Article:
River Silence, director Rogério Soares’ look at displaced persons from the Amazon Basin, isn’t the most graphic film at this year’s festival, but it’s possibly the most depressing and hopeless. An overlong effort that will assuredly make viewers hate humanity a little bit more by the time it’s over (which is entirely the point), River Silence is tough to sit through, but its messages about corporations ruining the lives of already marginalized people is extremely valuable and topical.
The construction of the Belo Monte Hydroelectric Dam along the Xingu River was one of Brazil’s largest infrastructure projects in history, and there are plans for many more throughout the country in the coming years. Belo Monte, although great for city dwellers who’re likely grateful for the extra power, displaced almost 40,000 people who lived and thrived along the banks of the Xingu. Their homes have been destroyed, with only rubble remaining in most cases, and many residents have been forced to live in the nearby city of Altamira, where overcrowding and an overall lack of resources and preparedness have made it a dangerous place to live.
River Silence finds Soares spending most of his time amongst displaced peoples that have been illegally occupying an unused and seemingly abandoned housing complex. There’s a resignation and sense of defeat among many. They know that they’ll eventually have to move on, but there are few places left to go and no job opportunities available to facilitate such a move. The government and contractors have been content to ignore these people and their plight, and compensation, aid, or restitution are nowhere in sight. Some make the best with what they have, while others keep the faith and hope that God will provide, but on the whole, the situation is hopeless.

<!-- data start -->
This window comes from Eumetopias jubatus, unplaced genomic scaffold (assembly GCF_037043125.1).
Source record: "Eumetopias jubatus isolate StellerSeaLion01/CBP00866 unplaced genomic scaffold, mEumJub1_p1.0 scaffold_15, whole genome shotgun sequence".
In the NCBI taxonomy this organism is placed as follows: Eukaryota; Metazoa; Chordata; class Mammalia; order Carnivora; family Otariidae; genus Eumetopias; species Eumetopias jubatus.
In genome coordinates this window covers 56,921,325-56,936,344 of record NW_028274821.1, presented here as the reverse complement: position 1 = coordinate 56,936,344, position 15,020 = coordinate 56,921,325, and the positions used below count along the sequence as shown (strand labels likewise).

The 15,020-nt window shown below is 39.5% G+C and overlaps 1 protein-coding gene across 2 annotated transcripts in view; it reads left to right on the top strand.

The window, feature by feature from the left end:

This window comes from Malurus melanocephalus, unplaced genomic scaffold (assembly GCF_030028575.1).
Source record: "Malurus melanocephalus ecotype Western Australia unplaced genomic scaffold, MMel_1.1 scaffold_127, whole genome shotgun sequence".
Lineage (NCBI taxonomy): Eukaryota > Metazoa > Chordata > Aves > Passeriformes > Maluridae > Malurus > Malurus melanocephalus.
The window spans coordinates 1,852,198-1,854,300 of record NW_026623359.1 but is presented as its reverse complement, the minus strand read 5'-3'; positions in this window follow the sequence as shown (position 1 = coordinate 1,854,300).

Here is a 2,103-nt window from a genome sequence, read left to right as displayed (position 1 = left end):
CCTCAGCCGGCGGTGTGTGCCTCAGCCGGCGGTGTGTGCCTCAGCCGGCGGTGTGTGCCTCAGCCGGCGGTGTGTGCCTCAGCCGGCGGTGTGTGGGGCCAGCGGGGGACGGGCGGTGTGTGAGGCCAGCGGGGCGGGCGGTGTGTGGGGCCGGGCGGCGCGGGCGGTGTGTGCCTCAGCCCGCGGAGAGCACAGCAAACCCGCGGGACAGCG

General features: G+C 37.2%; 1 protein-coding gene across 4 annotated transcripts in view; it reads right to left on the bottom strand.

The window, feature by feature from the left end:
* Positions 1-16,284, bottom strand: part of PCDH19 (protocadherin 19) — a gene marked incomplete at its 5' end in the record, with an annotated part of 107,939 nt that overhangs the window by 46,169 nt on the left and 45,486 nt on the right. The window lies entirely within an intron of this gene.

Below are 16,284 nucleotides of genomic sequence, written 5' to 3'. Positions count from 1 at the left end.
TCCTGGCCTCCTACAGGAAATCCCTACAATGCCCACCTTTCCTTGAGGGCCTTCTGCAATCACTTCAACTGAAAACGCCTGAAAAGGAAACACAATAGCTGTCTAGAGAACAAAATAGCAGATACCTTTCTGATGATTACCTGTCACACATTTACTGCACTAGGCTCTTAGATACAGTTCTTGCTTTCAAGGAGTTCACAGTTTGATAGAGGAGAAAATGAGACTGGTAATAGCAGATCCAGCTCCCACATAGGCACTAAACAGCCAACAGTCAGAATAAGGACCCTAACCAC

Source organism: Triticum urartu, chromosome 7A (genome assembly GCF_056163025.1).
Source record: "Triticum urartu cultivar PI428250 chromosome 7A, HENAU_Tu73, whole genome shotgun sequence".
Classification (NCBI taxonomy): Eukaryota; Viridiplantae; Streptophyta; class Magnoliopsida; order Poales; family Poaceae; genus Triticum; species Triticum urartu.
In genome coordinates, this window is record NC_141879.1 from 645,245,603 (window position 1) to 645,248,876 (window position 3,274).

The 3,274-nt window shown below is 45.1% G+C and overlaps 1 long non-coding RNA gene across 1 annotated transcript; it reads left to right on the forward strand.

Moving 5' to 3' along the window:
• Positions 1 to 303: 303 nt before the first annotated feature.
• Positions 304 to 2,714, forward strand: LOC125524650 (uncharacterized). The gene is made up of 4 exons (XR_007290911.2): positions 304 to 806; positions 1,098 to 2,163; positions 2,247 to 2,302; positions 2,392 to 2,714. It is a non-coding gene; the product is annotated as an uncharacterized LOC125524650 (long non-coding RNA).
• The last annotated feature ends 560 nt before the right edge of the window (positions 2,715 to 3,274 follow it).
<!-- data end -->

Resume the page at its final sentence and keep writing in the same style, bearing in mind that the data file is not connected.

90 minutes is a long time to spend around such unfiltered misery without additional historical and cultural context to enhance the subject at hand. River Silence is a film that’s rigidly observational to a fault, but Soares makes a great choice to use build his documentary almost entirely around female voices. That adds a lot, the stories shared are indispensable, and the subject is appropriately infuriating, but there’s definitely a larger cultural and political story that’s missing here and only paid lip service. It’s assuredly miserable and bleak, but there needs to be something else for River Silence to be a more effective call to action.
Sunday, April 28, 2019 – 12:00 pm – TIFF Bell Lightbox 3
Friday, May 3, 2019 – 9:30 pm – TIFF Bell Lightbox 4
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